Alison Abbott Neuroscientists have for the first time discovered differences between the ‘software’ of humans and monkey brains, using a technique that tracks single neurons. They found that human brains trade off ‘robustness’ — a measure of how synchronized neuron signals are — for greater efficiency in information processing. The researchers hypothesize that the results might help to explain humans’ unique intelligence, as well as their susceptibility to psychiatric disorders. The findings were published in Cell1 on 17 January. Scientists say that this type of unusual study could help them to better translate research in animal models of psychiatric diseases into the clinic. The research exploited a rare set of data on the activity of single neurons collected deep in the brains of people with epilepsy who were undergoing neurosurgery to identify the origin of their condition. The technique is so difficult that only a handful of clinics around the world can participate in this type of research. The study also used similar, existing data from three monkeys and collected neuron information from two more. Over the decades, neuroscientists have discovered many subtle and significant differences in the anatomy — the hardware — of the brains of humans and other primates. But the latest study looked instead at differences in brain signals. © 2019 Springer Nature Publishing AG

Related chapters from BN8e: Chapter 16: Psychopathology: Biological Basis of Behavior Disorders; Chapter 7: Life-Span Development of the Brain and Behavior
Related chapters from MM:Chapter 12: Psychopathology: The Biology of Behavioral Disorders; Chapter 13: Memory, Learning, and Development
Link ID: 25889 - Posted: 01.21.2019

Cheryl Platzman Weinstock Sometimes a psychiatric crisis can be triggered by something small. For Alexia Phillips, 21, it was a heated argument with a close family member in February 2017. She remembers the fight blew up before she left the house to go to classes at Queens College in Flushing, New York. By midday, Phillips, then a sophomore, says she began to cry loudly and uncontrollably. "It really triggered me. I just got really angry really fast...I was crying so much I couldn't breathe and couldn't talk. I didn't know how to handle it," she says. As she would come to understand later, Phillips was experiencing symptoms of her underlying borderline personality disorder, anxiety and depression. But at the time, all she knew was she felt too overwhelmed to go home, or to go to class. She also didn't want anyone to see her like that. Finally, she went to her college counseling center for the first time and asked for help. Minutes later, Phillips' counselor, a college public safety officer and a paramedic trained to deal with psychiatric crises, calmly and unobtrusively escorted her to the back of the college through a quiet hallway door that led out to a parked ambulance sent from Zucker Hillside Hospital. She was ferried — without the lights or sirens — to be assessed at the hospital's special program for college students. This kind of response to a student crisis is unusual. In a lot of colleges, if staff think the student who's having a crisis may be unsafe, they have little choice but to call 911. Many schools lack resources to address serious crises and students are left to navigate the health care system on their own. © 2018 npr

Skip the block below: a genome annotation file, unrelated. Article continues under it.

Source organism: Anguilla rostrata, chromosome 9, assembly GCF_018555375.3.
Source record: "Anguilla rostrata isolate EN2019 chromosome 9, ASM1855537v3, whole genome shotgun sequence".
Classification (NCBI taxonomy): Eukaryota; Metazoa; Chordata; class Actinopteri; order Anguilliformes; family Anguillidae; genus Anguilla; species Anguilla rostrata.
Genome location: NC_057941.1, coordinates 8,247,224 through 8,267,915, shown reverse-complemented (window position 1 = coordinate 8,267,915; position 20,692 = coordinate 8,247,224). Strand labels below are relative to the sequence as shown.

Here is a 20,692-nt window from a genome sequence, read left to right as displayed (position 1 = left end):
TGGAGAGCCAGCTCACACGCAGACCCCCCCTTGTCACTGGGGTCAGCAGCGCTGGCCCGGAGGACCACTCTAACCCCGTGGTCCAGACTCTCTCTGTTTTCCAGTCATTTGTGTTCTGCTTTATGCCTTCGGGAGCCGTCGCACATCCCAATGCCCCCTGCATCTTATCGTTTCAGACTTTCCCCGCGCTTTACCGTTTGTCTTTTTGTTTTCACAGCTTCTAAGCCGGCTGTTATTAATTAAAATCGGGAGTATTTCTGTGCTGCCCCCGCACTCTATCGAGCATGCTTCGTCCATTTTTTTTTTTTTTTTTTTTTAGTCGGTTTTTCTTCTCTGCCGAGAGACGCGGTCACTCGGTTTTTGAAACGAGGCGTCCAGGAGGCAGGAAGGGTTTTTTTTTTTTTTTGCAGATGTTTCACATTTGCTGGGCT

Related chapters from BN8e: Chapter 16: Psychopathology: Biological Basis of Behavior Disorders
Related chapters from MM:Chapter 12: Psychopathology: The Biology of Behavioral Disorders
Link ID: 25802 - Posted: 12.20.2018

By Benedict Carey For the past two decades, scientists have been exploring the genetics of schizophrenia, autism and other brain disorders, looking for a path toward causation. If the biological roots of such ailments could be identified, treatments might follow, or at least tests that could reveal a person’s risk level. In the 1990s, researchers focused on genes that might possibly be responsible for mental distress, but then hit a wall. Choosing so-called candidate genes up front proved to be fruitless. In the 2000s, using new techniques to sample the entire genome, scientists hit many walls: Hundreds of common gene variants seemed to contribute some risk, but no subset stood out. Even considered together, all of those potential contributing genes — some 360 have been identified for schizophrenia — offered nothing close to a test for added risk. The inherited predisposition was real; but the intricate mechanisms by which all those genes somehow led to symptoms such as psychosis or mania were a complete mystery. Now, using more advanced tools, brain scientists have begun to fill out the picture. In a series of 11 papers, published in Science and related journals, a consortium of researchers has produced the most richly detailed model of the brain’s genetic landscape to date, one that incorporates not only genes but also gene regulators, cellular data and developmental information across the human life span. The work is a testament to how far brain biology has come, and how much further it has to go, toward producing anything of practical value to doctors or patients, experts said. © 2018 The New York Times Company